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Brightness at Midnight

                                    Alec Bryan


 

I am mostly tired of myself. No longer able to stare into the mirror, not because the disdainful rimple of physiognomy extends outward, creasing temples into vexed crow’s feet, nor for the permanent and tarnished smile of derision from the stained enameled porcelains; tired; simply tired of lifeless eyes appearing so comatose they might be mistaken dead if it weren’t for the intermittent blink glossing them over. It is time to move on, time to try and outrun myself if possible. 

It would be good to add some distance between me and my ex. In a way, in my own contorted way, I blame her for my misery. Had she not such an altruistic itch in her soul, had she not got on one of those every-day-let-us-try-to-be-better-than-we-were-yesterday kicks, and started forcing me to self evaluate my life, I might not abhor seeing myself look back at myself from the mirror. But she had ideas of me being something or someone, and it was something or someone I would never be, could never be. The truth is Baudelaire will never be Beethoven, though the one could yammer of his alleged and tawdry love affairs until the other’s ears began to burn, the two would remain affixed to their own worldviews. At least these immortals can sit back contented for what they were, what they accomplished, albeit through different means. Me, I am not afforded such luxury. When I am with her, I constantly feel as inept as a patron of Sodom and Gomorrah trying to inconspicuously fit in at a social hosted by the city of Enoch, and only a non-devoted sinner would let drop the goblet before draining the lees of sensuality and drowning in even the bitter dregs of sin and its retinue, especially if you saw this new crowd of stern saints waiting to greet you. 

Earlier that week she had tossed, into the fire, my copies of Kundera and Grass’s masterpiece, The Tin Drum, and sat with folded arms as black plumes scurried up the chimney. I nearly lost control, nearly sent her Beatituded ass out the door right then, but something stopped me, a warm tingling sensation like a broken bone, a clean break, eructed through my entire body, caused me to sit again and listen to her read from her tattered copy of Jane Eyre—she believed the bildungsroman the perfect book to start our new life out with—and by page three, I was trying to keep my dinner down, trying to refrain from puking my own sense and sensibilities out, trying to hold back my pride and not be prejudiced about the Victorian age, but she was not at all convinced. She jumps up, screams at me for not being more supportive of her and for not trying the way she tries.
 
I attempt, half-heartedly, to placate her implacable newfound zeal and her misdirected anger, but fail as my nose comes within inches of the slammed door, nearly embossing my entire face with the wood grain pattern. Rather than follow after her, I step away from the closed door and decide to relax my tenseness by listening to music. I take out Bob Dylan’s “Blood on the Tracks,” one of my favorites, but the damn CD has been replaced by some artist known only as Wagner, and the word Tannhauser appears with an umlaut over the second “a”. I’ve never even heard of this German person? Perplexed, I throw the CD and case across the room and watch in euphoria as the case shatters against the wall and the CD clinks on the ground and rolls the way nickels roll when the sound is slowing to a halt, and then finally rest unscathed. I reach for my next CD of choice, and sure enough, “Harvest” reaps few rewards. It has been replaced by some dandy named Bach, and words like “allegro” deface the entire cover. I frantically check my remaining “go to” CD’s. All have been replaced! and the ones that haven’t are now empty cases, bodies without bones. I place them back on the rack alphabetically. “What has she done?” I scream over and over, extirpating gobs of hair and bundling them tighter than wheat stalks between my clenched fists.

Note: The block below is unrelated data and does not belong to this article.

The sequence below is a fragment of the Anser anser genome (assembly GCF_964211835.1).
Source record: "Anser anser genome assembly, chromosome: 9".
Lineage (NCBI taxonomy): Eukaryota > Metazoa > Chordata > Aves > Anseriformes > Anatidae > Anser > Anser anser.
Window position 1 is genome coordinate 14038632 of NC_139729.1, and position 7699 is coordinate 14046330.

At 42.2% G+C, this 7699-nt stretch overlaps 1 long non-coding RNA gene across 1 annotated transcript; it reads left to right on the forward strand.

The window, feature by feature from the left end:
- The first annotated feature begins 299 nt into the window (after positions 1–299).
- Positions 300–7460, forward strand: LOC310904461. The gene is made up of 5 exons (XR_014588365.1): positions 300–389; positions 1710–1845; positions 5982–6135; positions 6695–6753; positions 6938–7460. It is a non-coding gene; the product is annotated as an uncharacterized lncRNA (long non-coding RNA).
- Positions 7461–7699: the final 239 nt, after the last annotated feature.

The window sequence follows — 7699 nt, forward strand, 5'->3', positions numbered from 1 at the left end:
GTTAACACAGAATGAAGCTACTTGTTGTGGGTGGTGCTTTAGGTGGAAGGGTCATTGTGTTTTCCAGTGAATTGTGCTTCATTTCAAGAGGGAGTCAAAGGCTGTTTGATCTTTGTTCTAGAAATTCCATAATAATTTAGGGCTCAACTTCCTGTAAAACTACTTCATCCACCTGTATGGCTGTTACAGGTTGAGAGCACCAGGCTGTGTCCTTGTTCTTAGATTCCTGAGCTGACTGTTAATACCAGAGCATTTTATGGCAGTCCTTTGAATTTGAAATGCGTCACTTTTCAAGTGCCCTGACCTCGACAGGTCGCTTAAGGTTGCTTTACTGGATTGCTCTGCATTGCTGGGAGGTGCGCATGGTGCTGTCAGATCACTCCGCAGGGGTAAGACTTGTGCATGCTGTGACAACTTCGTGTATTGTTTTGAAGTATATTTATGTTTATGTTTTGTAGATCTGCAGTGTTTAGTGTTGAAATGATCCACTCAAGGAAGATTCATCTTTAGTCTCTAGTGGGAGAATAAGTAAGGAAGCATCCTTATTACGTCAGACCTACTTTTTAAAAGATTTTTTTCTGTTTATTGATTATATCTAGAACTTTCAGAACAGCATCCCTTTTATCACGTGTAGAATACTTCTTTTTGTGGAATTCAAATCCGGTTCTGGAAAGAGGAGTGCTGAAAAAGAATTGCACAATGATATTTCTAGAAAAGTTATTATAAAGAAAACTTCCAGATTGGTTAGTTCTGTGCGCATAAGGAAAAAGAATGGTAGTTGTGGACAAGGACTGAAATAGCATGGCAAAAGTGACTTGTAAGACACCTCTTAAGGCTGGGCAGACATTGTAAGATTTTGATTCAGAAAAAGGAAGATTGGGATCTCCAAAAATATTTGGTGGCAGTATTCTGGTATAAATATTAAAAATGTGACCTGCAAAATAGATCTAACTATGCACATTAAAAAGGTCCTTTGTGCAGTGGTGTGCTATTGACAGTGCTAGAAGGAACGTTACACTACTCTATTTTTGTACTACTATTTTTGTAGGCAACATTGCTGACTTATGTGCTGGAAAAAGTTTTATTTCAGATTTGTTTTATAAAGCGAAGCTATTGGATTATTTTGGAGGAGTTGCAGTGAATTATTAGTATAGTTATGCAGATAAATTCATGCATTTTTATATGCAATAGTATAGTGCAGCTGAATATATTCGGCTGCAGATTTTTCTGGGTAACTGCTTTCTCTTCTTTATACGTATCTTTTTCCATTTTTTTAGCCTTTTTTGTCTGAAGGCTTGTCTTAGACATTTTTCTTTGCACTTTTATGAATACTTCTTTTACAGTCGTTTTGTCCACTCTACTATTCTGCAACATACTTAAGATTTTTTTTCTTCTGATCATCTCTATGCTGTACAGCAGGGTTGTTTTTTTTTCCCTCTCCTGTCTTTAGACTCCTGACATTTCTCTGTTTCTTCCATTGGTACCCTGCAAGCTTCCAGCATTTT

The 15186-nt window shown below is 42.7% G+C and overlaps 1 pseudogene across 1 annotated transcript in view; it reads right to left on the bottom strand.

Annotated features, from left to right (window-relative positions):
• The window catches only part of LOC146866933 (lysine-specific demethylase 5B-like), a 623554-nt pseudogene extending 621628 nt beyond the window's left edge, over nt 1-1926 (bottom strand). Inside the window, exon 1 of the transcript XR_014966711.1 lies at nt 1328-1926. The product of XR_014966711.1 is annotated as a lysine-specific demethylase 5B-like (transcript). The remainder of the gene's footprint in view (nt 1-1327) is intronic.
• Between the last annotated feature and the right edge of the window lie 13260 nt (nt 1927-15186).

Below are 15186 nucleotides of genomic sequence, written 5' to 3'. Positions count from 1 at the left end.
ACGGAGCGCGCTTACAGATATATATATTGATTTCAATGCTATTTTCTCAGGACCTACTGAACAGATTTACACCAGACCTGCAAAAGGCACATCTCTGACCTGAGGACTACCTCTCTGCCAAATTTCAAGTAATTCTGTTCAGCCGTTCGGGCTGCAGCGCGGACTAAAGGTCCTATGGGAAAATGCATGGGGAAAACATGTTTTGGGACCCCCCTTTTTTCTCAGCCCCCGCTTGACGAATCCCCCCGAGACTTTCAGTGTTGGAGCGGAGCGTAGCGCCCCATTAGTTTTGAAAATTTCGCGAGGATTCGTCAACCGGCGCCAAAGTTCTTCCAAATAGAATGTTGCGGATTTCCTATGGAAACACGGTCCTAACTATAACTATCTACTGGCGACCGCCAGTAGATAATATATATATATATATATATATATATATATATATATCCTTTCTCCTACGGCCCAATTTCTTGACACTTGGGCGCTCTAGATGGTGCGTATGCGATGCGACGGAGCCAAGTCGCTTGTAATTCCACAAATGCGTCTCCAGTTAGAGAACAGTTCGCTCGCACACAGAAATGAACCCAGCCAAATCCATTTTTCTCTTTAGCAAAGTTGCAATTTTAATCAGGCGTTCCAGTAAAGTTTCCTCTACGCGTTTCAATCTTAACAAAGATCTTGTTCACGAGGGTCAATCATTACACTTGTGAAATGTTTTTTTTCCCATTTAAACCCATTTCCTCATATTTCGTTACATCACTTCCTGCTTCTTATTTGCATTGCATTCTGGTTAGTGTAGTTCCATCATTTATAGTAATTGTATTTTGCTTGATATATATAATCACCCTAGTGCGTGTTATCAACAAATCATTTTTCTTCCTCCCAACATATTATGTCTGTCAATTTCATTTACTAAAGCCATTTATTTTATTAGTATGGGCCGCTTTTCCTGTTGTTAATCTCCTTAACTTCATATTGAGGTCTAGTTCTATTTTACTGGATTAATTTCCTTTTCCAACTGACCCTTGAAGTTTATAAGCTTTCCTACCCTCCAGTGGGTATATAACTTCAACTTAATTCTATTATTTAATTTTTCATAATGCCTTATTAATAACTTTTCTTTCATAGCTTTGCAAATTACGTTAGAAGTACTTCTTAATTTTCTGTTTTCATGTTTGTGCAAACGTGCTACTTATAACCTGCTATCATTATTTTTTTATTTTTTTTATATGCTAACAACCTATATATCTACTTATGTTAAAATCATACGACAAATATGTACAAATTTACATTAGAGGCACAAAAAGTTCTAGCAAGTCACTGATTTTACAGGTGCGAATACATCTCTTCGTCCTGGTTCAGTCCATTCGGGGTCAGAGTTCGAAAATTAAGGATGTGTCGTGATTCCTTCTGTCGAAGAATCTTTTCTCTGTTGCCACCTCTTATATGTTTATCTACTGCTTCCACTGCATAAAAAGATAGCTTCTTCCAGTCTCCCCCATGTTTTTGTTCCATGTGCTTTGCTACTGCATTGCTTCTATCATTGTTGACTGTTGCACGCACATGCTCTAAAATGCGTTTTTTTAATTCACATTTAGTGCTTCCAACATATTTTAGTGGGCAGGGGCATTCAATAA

My anger goads irrationality, which irrationality, prompts a phone call, a phone call causes ringing and ringing ends when the sound from the last person I want to talk to says “hello,” and with her “hello,” I realize I have called her because I must know why. “The last thought before sleep must be noble,” she tells me. “But what have you done with my CD’s, my precious music is missing, babe?” Draped in maudlin excess, she cries out, “Because I love you, honey, I threw them in the fire on Sunday when you were out with your friends shooting pool.” This is more than I can bear. CDs, books, what’s next? My wardrobe? My vaunted low-top Chuck Taylors because a spore or two might reside near the toe? I scream my expletives at her in a profane ecstasy and then hang up the phone. I pace up and down the apartment more agitatedly than the zoo monkey yanks at his caged bars of imprisonment. Finally, Fred, the tenant below, the ex-janitor from Winter Heights Elementary, hits the roof with the wooden end of the mop and yells at me to stop making a ruckus. Out of spite, towards Fred, towards my ex, towards the world, nay the universe, nay the universe beyond the universe, and the one beyond that one, I put in one of these new CD’s and turn it up so the music blares.